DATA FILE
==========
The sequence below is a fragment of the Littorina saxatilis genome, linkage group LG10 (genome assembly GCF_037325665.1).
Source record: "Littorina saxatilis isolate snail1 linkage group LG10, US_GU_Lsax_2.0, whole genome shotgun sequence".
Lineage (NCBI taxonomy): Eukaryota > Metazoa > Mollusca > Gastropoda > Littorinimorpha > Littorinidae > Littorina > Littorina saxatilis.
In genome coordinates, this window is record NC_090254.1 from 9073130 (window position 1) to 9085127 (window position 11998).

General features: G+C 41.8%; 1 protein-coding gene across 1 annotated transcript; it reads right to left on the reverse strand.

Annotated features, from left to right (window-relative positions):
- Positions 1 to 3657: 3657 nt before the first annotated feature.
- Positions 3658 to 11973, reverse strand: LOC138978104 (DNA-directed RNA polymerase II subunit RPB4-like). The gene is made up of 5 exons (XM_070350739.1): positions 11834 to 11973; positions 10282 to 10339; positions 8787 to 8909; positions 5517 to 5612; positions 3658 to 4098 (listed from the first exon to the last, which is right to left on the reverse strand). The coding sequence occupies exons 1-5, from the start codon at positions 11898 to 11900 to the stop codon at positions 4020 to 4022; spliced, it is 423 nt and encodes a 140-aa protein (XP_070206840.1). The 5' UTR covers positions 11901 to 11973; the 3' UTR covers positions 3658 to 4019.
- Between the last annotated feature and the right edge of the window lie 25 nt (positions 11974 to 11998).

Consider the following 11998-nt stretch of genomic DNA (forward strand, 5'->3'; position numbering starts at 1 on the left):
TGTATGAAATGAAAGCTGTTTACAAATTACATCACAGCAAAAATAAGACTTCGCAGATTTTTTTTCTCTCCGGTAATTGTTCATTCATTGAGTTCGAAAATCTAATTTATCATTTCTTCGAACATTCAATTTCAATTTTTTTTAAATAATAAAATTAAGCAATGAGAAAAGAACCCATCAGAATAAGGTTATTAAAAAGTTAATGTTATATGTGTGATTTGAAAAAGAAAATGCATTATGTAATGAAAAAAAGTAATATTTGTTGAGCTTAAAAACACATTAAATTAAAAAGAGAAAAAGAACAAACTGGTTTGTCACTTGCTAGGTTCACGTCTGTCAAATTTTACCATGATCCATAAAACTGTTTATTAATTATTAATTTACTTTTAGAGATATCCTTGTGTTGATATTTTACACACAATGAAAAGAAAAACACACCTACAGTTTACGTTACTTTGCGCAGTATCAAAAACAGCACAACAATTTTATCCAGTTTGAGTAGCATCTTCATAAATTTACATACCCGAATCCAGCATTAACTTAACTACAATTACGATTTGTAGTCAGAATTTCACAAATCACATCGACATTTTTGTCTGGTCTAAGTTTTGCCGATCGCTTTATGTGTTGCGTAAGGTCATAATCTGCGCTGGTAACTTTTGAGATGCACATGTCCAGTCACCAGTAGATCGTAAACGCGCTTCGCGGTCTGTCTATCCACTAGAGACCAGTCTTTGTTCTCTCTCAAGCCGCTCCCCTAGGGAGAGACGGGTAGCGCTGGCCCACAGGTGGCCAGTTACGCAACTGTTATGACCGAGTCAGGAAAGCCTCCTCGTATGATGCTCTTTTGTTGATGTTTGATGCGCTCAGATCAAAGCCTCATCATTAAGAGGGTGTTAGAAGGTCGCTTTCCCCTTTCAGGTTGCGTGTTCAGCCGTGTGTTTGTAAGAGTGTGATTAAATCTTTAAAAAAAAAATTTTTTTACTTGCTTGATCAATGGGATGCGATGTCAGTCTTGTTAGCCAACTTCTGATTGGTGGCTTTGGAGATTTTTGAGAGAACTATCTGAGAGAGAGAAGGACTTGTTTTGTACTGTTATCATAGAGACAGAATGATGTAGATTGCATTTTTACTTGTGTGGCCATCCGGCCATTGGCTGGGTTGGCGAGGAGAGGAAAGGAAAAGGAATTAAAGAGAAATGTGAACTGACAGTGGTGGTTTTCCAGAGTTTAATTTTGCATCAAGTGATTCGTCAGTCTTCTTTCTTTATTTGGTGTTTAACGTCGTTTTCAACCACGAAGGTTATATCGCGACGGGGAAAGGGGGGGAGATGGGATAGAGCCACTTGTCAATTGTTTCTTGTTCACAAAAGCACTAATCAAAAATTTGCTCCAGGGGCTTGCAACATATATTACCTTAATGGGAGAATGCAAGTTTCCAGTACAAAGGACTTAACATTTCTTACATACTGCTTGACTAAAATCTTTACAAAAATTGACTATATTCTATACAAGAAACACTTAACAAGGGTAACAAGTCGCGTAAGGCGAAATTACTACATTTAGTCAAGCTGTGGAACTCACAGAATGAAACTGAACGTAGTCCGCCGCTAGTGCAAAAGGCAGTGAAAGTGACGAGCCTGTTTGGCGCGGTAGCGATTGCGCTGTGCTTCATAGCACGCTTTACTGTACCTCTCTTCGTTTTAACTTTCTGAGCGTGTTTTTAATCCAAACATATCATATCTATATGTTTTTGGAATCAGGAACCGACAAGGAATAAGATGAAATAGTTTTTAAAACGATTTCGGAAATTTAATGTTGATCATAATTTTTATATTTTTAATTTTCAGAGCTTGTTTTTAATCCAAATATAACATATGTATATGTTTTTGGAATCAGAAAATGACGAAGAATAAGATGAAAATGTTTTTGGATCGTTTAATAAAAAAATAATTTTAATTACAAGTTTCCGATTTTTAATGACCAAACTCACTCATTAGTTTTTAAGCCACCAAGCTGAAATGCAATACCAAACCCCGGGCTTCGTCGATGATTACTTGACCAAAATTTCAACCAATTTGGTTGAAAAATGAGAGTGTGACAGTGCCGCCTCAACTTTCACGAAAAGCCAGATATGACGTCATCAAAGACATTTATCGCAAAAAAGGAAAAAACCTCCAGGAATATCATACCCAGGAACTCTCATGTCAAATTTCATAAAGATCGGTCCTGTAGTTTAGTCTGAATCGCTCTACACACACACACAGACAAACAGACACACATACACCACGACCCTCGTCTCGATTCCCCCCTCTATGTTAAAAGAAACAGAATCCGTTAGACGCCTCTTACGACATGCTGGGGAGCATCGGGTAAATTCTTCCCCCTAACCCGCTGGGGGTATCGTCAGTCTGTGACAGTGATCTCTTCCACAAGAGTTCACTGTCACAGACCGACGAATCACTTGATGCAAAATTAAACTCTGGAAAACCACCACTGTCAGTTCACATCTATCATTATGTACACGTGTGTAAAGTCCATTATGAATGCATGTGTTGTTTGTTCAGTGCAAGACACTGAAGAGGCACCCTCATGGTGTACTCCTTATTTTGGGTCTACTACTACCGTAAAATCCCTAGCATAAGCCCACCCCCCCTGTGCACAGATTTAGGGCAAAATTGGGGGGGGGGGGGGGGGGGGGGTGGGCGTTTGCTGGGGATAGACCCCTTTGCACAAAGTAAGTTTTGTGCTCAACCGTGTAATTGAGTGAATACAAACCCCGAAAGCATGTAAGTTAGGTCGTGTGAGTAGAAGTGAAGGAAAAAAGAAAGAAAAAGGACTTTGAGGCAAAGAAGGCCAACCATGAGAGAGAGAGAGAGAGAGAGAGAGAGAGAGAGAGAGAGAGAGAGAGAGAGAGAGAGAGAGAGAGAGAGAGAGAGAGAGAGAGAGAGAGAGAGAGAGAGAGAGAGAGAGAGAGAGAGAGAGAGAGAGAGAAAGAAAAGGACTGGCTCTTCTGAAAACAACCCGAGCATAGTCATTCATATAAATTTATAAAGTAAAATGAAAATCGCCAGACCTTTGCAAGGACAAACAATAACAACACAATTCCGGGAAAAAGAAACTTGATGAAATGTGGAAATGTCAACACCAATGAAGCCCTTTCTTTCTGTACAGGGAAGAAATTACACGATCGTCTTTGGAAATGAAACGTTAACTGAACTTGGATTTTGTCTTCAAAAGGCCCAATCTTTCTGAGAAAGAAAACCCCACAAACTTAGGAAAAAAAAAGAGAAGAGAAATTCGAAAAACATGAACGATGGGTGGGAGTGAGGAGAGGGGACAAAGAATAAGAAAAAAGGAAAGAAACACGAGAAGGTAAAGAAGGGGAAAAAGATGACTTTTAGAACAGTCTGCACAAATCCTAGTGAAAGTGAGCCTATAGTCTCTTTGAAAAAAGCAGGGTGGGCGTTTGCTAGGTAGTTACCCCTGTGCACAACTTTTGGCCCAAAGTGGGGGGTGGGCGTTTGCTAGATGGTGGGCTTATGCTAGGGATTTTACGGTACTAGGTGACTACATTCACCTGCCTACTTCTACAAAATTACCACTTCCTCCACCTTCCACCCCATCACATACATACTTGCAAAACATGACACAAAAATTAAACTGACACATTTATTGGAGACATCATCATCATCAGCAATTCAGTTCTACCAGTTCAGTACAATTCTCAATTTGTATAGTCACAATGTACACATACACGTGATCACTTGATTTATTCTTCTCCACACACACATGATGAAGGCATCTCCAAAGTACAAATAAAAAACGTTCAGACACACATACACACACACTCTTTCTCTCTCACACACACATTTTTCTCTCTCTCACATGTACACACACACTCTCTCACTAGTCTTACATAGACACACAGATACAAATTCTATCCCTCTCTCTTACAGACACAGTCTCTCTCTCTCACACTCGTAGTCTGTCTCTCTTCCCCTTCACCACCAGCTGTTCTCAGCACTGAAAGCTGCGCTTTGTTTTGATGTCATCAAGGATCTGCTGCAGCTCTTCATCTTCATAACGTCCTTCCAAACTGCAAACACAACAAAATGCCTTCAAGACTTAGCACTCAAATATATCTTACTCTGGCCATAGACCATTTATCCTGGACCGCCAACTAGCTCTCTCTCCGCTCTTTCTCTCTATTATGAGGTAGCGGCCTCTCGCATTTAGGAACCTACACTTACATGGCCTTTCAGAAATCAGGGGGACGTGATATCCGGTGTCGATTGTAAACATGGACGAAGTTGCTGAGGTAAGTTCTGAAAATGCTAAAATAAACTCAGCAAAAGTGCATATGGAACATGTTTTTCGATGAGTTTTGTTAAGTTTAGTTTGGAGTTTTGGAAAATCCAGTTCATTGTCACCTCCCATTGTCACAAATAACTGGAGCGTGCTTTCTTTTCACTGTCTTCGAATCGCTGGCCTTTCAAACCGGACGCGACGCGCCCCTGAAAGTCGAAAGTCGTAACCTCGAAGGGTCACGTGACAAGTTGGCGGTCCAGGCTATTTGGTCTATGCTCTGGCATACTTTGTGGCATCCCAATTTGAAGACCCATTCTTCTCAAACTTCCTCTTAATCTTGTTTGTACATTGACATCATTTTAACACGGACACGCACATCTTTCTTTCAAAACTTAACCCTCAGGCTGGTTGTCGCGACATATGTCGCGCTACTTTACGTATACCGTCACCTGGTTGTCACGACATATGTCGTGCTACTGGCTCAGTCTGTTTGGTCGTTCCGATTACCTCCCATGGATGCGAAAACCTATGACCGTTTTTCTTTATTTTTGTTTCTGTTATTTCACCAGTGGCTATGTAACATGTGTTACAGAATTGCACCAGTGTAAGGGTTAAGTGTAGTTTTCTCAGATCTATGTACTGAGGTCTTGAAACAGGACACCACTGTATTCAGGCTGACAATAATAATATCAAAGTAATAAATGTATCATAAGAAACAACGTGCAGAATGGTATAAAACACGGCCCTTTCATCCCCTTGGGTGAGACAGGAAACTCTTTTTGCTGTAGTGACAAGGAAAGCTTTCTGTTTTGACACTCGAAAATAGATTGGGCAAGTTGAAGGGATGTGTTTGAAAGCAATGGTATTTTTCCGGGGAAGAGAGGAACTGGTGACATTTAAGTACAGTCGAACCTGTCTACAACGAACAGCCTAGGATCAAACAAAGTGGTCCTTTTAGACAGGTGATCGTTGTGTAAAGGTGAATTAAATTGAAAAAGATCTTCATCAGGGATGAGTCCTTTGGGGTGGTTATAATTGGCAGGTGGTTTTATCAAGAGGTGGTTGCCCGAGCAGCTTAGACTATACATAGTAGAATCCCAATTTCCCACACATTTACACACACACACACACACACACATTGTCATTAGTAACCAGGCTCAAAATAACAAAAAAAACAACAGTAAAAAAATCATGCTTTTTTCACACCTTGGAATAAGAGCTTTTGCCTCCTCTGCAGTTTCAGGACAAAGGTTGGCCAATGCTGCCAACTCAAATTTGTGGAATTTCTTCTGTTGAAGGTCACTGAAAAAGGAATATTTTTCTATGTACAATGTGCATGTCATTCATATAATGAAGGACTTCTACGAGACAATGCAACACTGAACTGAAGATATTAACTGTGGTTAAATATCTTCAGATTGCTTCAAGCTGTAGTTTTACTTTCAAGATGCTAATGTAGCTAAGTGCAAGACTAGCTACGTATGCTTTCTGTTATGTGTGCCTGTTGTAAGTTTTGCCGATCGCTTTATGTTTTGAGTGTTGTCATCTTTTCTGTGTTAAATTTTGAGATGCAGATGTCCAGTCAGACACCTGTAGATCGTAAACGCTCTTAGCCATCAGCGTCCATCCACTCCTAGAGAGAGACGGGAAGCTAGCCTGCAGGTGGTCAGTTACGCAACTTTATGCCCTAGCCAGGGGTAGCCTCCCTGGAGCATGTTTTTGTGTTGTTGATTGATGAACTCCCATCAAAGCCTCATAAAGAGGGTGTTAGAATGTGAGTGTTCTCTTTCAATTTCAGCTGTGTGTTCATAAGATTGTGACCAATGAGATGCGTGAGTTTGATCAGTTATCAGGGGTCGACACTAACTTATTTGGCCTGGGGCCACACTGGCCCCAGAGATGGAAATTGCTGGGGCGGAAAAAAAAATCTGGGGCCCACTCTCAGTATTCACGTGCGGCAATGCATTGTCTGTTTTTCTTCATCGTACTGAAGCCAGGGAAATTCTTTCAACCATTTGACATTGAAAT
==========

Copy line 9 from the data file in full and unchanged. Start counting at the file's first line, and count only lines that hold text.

- Between the last annotated feature and the right edge of the window lie 25 nt (positions 11974 to 11998).